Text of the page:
The Basics of Pressure Relief Valves
Typically, a spring attached to a diaphragm or piston will hold the valve closed at a predetermined pressure limit. If the pressure within the pipe or hose exceeds the predetermined pressure limit of the spring, it will push against the diaphragm and proceed to open the valve. The valve opens wider as more pressure is applied, and will close once the excess pressure is released and pressure within the process component returns to an acceptable level below that of the preset spring pressure.
Pressure relief valves facilitate pressure regulation in a broad range of process systems and equipment used for a variety of gases and liquids, such as:
- Oil and gas pipelines, pumps, and other equipment
- Chemical/petrochemical process systems and refineries
- Steam, air, or gas process systems and equipment
There are six basic design parameters that must be accounted for when choosing or designing a pressure valve:
- Relief pressure. Relief pressure refers to the amount of potential pressure released from the process flow by the valve.
- Flow requirements. Understanding the maximum flow rate, flow variables, and port configuration are all essential when choosing a relief valve.
- Type of fluid/gas. An effective safety valve must be able to contain and control fluid/gas flow and release. Manufacturers and users must ensure that the correct body type and seal material are utilized for the intended application.
- Size and weight. Many applications require valve components that can fit into tight spaces. The valve material, mounting options, and thread sizes will also impact its weight.
- Materials. Common valve materials include brass, aluminum, plastic, and stainless steel. Each material has its own unique benefits, drawbacks, and material compatibilities.
- Temperature. The source material for a valve component must be aligned with the expected operating temperature of the application. Temperature level can affect the functionality of the valve spring, as well as flow capacity.
Pressure limits and specifications for valves that must hold more than 15 psi of pressure are codified in the ASME Boiler and Pressure Vessel Code. Diaphragm-based designs and piston-based designs typically offer different thresholds for maximum source pressure and relief pressure ranges.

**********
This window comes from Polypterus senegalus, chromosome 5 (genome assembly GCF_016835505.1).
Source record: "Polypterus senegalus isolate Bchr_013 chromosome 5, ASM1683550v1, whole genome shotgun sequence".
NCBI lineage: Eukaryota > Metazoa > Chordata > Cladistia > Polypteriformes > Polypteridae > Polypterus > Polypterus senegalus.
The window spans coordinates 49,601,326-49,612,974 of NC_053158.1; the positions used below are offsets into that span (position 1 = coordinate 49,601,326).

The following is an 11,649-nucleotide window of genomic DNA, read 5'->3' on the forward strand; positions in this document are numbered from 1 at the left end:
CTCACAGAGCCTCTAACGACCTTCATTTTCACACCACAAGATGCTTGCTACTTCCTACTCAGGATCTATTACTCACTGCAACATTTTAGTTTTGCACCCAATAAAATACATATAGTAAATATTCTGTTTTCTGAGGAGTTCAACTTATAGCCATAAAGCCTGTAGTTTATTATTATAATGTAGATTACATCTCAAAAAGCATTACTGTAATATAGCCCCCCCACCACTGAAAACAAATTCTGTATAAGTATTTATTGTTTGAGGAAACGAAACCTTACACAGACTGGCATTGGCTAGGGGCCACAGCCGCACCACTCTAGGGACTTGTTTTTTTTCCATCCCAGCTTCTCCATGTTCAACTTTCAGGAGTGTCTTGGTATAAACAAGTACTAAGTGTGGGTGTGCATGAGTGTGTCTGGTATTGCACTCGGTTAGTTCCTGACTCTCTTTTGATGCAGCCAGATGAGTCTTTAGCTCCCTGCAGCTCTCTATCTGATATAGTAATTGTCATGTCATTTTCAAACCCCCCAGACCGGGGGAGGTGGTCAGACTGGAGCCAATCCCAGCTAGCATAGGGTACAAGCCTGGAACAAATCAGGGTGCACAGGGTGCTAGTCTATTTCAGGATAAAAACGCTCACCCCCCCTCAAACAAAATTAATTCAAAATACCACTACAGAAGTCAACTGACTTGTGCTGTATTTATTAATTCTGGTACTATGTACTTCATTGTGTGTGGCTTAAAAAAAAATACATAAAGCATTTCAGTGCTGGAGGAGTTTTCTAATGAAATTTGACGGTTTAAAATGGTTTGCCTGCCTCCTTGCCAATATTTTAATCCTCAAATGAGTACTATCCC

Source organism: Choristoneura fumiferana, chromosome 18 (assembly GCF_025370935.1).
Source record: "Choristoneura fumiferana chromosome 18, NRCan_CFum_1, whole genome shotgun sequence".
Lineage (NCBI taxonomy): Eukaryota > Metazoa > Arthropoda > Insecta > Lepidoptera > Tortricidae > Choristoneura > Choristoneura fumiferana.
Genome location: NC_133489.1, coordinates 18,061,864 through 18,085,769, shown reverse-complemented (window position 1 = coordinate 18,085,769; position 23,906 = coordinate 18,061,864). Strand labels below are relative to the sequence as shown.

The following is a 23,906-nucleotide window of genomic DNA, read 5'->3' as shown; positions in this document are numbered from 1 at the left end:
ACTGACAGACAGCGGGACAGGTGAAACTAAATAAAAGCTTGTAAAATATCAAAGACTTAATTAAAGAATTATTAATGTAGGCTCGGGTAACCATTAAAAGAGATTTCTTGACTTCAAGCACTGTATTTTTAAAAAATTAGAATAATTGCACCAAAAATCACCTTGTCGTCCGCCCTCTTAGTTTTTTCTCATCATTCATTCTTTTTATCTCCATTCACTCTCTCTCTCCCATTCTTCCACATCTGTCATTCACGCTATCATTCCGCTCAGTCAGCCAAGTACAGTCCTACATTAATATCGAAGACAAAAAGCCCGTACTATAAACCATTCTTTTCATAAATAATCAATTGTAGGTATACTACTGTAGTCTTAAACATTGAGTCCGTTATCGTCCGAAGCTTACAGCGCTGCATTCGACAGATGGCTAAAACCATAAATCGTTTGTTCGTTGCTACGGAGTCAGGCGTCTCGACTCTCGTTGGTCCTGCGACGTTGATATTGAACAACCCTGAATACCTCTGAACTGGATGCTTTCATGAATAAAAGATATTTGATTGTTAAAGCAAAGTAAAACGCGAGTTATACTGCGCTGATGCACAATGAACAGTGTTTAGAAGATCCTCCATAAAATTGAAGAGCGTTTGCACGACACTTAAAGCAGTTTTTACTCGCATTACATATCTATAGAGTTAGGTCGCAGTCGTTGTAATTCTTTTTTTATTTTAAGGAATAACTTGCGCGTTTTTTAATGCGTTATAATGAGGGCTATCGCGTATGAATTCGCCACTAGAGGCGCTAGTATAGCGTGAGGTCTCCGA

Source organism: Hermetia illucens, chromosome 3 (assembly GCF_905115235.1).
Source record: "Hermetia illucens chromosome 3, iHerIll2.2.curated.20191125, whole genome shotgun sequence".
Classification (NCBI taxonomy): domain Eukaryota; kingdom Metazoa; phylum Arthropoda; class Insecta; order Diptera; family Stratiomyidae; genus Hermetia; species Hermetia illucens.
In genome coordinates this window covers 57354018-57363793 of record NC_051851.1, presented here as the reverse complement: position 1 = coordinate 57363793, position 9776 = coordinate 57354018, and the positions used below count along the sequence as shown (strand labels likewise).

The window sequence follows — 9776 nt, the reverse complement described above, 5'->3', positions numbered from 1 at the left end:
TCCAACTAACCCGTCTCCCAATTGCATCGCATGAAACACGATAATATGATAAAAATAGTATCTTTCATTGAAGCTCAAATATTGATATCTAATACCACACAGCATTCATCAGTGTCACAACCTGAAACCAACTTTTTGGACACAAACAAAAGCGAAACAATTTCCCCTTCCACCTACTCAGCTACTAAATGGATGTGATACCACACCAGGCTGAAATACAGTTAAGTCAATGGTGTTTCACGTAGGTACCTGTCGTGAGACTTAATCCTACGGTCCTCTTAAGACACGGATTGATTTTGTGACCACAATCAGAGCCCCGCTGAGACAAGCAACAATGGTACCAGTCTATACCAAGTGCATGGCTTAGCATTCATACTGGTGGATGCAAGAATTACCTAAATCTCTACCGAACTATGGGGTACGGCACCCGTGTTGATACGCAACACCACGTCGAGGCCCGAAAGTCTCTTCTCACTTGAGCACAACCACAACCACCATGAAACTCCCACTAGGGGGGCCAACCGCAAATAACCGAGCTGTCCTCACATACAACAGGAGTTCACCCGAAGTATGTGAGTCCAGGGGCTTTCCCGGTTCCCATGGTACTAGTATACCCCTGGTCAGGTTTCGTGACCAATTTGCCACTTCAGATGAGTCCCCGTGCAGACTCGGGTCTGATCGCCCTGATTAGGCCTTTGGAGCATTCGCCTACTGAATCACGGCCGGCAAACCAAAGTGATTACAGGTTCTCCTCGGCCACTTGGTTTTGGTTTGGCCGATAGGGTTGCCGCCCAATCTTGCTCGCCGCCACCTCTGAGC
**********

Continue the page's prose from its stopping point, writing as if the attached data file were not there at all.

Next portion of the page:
When considering a new installation, upgrade, or repair, it’s important to consult with a professional that has experience with pressure relief valves. An expert can help you perform a cost-benefit analysis to make the best decision for your current and projected needs.
Pressure Relief Valve Types
There are two common types of pressure relief valves:
- Spring-loaded pressure relief valves. This is the more basic of the two pressure release valve designs. It involves a spring-loaded mechanism that will compress when the system’s internal pressure reaches a preset threshold, thus opening up the release valve for discharge. The spring can be adjusted to collapse under a lower or higher amount of pressure. Most spring loaded designs have a secondary control chamber to enhance the mechanism’s lift.
- Balanced bellows/balanced piston valves. Balanced bellows and balanced piston designs incorporate an advanced spring-loaded action that minimizes the effect of back pressure on set pressure. This design category is recommended for applications that operate within a variable back pressure environment.
How to Select and Size Safety Valves and Pressure Relief Valves
There are six key considerations that may inform the valve selection process:
- Connection size. The size of the valve must be proportional to the size of the inlet and outlet pipes in order to avoid clogging.
- Set pressure. A valve’s set pressure for release should not be higher than the maximum allowable working pressure of the boiler or vessel. Failure to comply with this requirement could lead to a pressure explosion.
- Temperature. The expected temperature range will inform the material used for construction, as well as the valve design layout.
- Back pressure. A valve’s back pressure should generally not exceed 10% of its set pressure.
- Service. Consider the process flow—steam, air, gas, corrosive or non-corrosive, toxic, flammable—to ensure you select an appropriate material that can tolerate any negative effects.
- Required capacity. This consideration is determined by factors such as valve geometry, operating temperature, and relief discharge area. It can be expressed in pounds per hour for steam flow, standard cubic feet per minute for air or gas flow, or gallons per minute for liquid flow.
Relief Valves From Airtrol
Airtrol Components, Inc. has been a family-owned and operated provider of precision miniature pneumatic components since 1977. Our experienced engineers can help you determine the necessary components for your application type. For more information about our pressure relief valves or other products, please contact us today.